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Irresistible mix on 'Idol' Producer says tonight even more compelling

The sixth season of "American Idol" opened Tuesday night, with its irresistible mix of delusional divas and a sprinkling of singers who can carry a tune, looking so good by comparison to the guy dressed like Apollo Creed.

But if you thought Tuesday's show, taken from the auditions in Minneapolis, was a hoot, stand back. Ken Warwick, a series executive producer, tells the Associated Press that today's show from Seattle will top it.

"If you don't watch any other episode this year, watch Seattle," he says. "Seattle is just the funniest place we have ever been to in our lives: We are shocked and appalled and amazed and hysterical over it."

Great, Ken -- now you tell us. But how will Seattle best the drama we already saw? Consider:

Last words: Rejected contestants face a set of double doors. For some reason, the one on the left does not open. For some other reason, many departing in disgrace choose that very door, prompting Simon to flatly dismiss each with the words, "other door." After "juvenile," and "terrible," that still stings.

Good for her: Denise Jackson, 16, a self-described "crack baby," struts in, bats her eyes, belts out "And I Am Telling You I'm Not Going" and collects her ticket to
Hollywood. "Idol" voters love an underdog, so she may ride the wave that lifted Kelly (dad in prison) Pickler last season.

You going to take that?: Simon Cowell eggs vocal teacher Stephen Horst -- who, truth be told, cannot actually sing -- into confronting Randy Jackson over what Simon calls his "rudeness and audacity." Simon loves being the instigator.

Scary sound: When Brenna Kyner hits that astonishingly bad series of screechy notes, dogs all over the world raise their noses to the sky and howl.

Come here, boss: The male judges make a bunch of insinuations about why Dayna Dooley's boss (and his wife) flew her (and her sister) to Minnesota to audition, then call him in and have her sing again, then reluctantly give her the thumbs down. The boss and Dayna take it with graceful regret.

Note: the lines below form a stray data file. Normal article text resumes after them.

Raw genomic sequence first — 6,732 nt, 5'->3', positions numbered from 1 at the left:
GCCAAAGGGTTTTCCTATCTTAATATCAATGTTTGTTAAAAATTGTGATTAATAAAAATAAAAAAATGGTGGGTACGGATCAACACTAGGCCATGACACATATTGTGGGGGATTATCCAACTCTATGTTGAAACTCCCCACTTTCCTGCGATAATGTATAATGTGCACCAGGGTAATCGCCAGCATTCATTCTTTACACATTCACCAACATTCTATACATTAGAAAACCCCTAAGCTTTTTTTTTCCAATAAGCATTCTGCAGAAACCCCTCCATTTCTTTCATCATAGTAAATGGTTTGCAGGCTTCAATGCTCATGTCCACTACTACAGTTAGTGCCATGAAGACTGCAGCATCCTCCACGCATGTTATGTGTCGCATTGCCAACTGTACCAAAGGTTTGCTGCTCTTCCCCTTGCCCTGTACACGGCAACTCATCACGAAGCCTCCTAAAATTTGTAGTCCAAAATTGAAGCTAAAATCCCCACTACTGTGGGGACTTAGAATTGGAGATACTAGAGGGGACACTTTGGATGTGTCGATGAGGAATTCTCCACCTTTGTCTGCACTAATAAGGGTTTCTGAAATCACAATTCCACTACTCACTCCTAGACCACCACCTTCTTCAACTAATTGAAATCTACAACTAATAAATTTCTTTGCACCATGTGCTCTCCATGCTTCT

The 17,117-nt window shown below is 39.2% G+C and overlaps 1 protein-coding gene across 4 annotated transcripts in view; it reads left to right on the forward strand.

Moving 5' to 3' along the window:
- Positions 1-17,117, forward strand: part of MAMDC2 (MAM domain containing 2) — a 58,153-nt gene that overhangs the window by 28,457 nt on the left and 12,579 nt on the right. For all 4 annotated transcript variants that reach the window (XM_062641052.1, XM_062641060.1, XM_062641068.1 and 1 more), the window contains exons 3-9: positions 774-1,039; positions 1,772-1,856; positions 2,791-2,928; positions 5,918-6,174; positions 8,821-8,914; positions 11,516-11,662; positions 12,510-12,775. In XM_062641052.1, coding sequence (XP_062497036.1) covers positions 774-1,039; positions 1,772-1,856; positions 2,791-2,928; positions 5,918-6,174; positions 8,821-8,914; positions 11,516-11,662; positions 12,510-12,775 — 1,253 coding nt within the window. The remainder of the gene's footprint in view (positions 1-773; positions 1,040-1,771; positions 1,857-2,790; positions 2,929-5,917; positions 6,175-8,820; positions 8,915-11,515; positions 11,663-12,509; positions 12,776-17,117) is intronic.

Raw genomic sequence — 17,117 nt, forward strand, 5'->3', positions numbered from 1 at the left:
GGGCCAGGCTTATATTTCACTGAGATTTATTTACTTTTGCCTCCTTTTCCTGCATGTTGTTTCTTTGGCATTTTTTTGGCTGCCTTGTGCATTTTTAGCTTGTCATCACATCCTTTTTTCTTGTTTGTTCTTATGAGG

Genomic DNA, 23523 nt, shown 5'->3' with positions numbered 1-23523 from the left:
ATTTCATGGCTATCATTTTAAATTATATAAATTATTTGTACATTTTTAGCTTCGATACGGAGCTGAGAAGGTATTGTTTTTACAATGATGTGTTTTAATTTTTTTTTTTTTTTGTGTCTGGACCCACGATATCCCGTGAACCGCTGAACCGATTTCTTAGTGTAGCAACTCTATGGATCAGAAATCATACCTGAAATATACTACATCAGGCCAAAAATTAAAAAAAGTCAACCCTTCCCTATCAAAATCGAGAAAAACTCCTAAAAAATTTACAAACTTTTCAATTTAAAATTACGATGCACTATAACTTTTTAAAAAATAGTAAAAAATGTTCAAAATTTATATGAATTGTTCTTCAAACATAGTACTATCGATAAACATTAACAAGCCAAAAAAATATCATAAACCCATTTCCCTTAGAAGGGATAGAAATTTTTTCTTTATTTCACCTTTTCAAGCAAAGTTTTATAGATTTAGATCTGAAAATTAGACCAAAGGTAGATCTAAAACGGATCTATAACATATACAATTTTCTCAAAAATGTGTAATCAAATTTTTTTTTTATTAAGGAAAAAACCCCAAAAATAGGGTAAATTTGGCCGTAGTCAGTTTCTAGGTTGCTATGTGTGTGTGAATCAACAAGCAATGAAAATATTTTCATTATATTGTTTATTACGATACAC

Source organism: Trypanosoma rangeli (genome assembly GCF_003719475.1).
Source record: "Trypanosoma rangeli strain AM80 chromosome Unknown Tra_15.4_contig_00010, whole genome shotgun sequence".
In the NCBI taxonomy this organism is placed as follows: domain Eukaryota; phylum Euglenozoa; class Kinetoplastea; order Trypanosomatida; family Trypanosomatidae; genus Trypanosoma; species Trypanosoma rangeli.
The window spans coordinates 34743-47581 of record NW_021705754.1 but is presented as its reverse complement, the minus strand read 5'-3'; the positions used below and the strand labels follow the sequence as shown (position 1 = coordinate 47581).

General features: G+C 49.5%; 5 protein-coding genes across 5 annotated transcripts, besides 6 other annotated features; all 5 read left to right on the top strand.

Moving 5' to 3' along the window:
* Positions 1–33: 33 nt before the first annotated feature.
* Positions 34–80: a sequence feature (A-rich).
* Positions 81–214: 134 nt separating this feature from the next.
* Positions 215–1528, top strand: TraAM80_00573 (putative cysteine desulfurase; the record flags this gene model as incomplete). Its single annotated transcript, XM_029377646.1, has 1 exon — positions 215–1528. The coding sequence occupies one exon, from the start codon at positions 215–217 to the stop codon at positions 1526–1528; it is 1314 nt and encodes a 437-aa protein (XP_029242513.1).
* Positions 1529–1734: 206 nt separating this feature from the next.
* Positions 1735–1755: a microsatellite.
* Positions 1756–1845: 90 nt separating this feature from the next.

The damage done: With 100,000 applicants, some nice people will go down in flames. But sheesh, way to remind us of it. From the high of last year's final show we plunge into the public humiliation of the very sweet 21-year-old Jessica Rhode. She is so stunned by the rejection (especially from her favorite singer, Jewel, whose tune she butchered) that she crouches on the stage in disbelief. Ouch. It was so much better to see the urban Amish guy get his comeuppance.

Tip-off: If you see scenes from the everyday life of the applicant, whether Rachel Jenkins working in her parents' body shop or Jerrod Fowler on board his aircraft carrier, you know they have a good chance. Both get tickets to Hollywood.

Firecracker: Perla Meneses tries to make a date with Ryan Seacrest on the grounds that they're both "short" -- he bristles, of course -- and then rocks an impromptu "Hips Don't Lie." Watch for her to be cast as a demanding diva.

M-i-n-n-enough!: By the end of a long day, the judges are oh-so-ready to flee Minneapolis. They tell a hapless juggling, dancing, warbling 16-year-old that he personifies the worst of the city, and he's devastated.

Next up: Seattle, show us what you've got.


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